Before considering plaintiffs' specific assignments of error, it should be observed that levying a special assessment is a legislative act. Therefore, when an assessment is regularly made "it is prima facie valid, and the burden rests upon the objector to show its invalidity." In re Improvement of Superior Street, Duluth, 172 Minn. *697 554, 560, 216 N.W. 318, 320 (1927). This presumption of validity may only be rebutted by the taxpayer upon a clear showing that the assessment does not bear any reasonable relationship to the value of special benefits. E. H. Willmus Prop. Inc. v. Village of New Brighton, 293 Minn. 356, 199 N.W.2d 435 (1972). We have also recently held that a special tax assessment may only be set aside on appeal when the taxing authority acted in a clearly erroneous manner. Hartle v. City of Glencoe, 303 Minn. 262, 226 N.W.2d 914 (1975).

In reaching its decision to assess a portion of the road construction costs to the Government Lots, the town board properly considered the future use to which this property might be put. See, Qvale v. City of Willmar, 223 Minn. 51, 25 N.W.2d 699 (1946). Although the Government Lots are not presently zoned for residential development, we find that the evidence justified both the board and the trial court in concluding that at least some residential development would be possible in the foreseeable future, assuming that the property was rezoned.

While we have little difficulty in finding that the Government Lots reaped some special benefit from the improvement of Executive Way, it is impossible for us to ascertain in the absence of a market-value analysis by the town board whether the value of such benefit was equal to half the construction cost. To determine the value of a special benefit, the taxing authority must consider "what increase, if any, there has been in the fair market value of the benefitted land." City of St. Louis Park v. Engell, 283 Minn. 309, 316, 168 N.W.2d 3, 8 (1969); accord, Gibbish v. Village of Burnsville, 294 Minn. 318, 200 N.W.2d 310 (1972). This difference in market value should be computed by determining "what a willing buyer would pay a willing seller for the property before, and then after, the improvement has been constructed." Carlson-Lang Realty Co. v. City of Windom, Minn., 240 N.W.2d 517, 519 (1976).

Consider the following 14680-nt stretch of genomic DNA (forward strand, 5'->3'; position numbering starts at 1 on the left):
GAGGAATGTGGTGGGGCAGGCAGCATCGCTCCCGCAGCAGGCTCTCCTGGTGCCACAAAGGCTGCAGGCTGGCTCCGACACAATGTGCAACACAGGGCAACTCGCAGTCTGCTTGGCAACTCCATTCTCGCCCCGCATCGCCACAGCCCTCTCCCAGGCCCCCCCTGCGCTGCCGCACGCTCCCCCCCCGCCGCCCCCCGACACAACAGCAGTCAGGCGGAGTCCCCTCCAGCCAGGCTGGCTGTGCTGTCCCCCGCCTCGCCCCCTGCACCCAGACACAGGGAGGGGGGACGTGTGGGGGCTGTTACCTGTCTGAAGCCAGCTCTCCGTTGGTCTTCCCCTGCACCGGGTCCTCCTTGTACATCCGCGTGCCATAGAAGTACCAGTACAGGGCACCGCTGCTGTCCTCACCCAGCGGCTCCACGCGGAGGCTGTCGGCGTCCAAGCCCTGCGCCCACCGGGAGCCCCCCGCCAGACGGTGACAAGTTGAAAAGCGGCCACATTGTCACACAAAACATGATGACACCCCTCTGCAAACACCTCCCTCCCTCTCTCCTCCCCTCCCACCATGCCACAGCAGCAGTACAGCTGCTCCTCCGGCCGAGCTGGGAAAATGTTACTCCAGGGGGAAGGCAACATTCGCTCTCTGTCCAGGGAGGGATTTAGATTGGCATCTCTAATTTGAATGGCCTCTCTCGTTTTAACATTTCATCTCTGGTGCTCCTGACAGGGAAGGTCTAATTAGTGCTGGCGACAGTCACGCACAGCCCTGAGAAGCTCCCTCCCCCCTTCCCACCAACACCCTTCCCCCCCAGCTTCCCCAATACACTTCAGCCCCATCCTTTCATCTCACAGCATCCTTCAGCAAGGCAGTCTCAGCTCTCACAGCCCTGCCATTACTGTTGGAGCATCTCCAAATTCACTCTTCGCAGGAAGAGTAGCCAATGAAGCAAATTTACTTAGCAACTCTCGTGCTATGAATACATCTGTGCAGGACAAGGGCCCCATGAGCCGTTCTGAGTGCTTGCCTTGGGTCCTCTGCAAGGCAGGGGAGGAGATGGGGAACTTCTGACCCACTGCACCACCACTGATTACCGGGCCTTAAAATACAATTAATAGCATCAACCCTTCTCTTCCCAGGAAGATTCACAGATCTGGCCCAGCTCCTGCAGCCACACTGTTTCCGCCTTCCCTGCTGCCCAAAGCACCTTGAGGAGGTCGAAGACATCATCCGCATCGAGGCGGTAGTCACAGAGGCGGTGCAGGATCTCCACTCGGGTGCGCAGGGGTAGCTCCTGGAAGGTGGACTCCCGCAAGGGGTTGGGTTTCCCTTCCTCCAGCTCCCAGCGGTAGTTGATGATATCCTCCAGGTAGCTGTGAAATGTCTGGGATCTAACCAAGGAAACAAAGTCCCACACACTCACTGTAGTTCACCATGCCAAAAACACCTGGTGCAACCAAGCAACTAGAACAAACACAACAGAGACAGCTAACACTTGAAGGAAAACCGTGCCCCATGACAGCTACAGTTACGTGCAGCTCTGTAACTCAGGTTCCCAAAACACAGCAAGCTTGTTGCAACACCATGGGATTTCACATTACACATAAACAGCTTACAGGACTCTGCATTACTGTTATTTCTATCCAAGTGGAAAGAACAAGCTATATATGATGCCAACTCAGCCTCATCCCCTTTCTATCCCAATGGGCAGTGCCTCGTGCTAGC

In failing to base the special assessment made against the Government Lots on a showing of change in market value resulting from the improvement of Executive Way, the town board apparently misconstrued Minn.Const. art. 10, § 1, and Minn.St. 429.061, subd. 1, which both require special assessments to be levied "without regard to cash valuation." The local realtor hired by the board to assist in making the assessment testified at trial that no consideration was ever given to market value. The town clerk who attended the special assessment hearing on October 2 related: "We did not go into market value because we did not feel that that had anything to do with the assessment of this property." But the constitutional and statutory proscriptions against basing special assessments on cash value are not intended to obviate the need for making a market-value analysis of the benefitted property. As explained by Mr. Justice Mitchell many years ago in State v. Reis, 38 Minn. 371, 38 N.W. 97 (1888), the constitution merely prohibits assessing a double special-benefit tax on one parcel of property with a cash value twice that of another, when the special benefits received by both properties are equal. We are therefore compelled to reverse and remand this case for a retrial and redetermination of special benefits upon findings as to the market value of the Government Lots before and after the improvement.

Finally, we are unpersuaded that plaintiffs waived their objection to the board's special assessment by not attending the hearing held on October 2, 1974. While it is true that in appropriate cases an estoppel or waiver may arise when a taxpayer idly refuses to raise his objections to a proposed special assessment at the time of the hearing (see, State v. Johnson, 111 Minn. 255, 126 N.W. 1074 [1910]; 13A Dunnell, Dig. [3 ed.] § 6887a), we believe that in the present case plaintiffs adequately apprised the town board of their objections through the letter written by their attorney, which allowed the board to "hear and pass upon all objections to the proposed assessment, whether presented orally or in writing." Minn.St. 429.061, subd. 2.

Reversed and remanded for a new trial.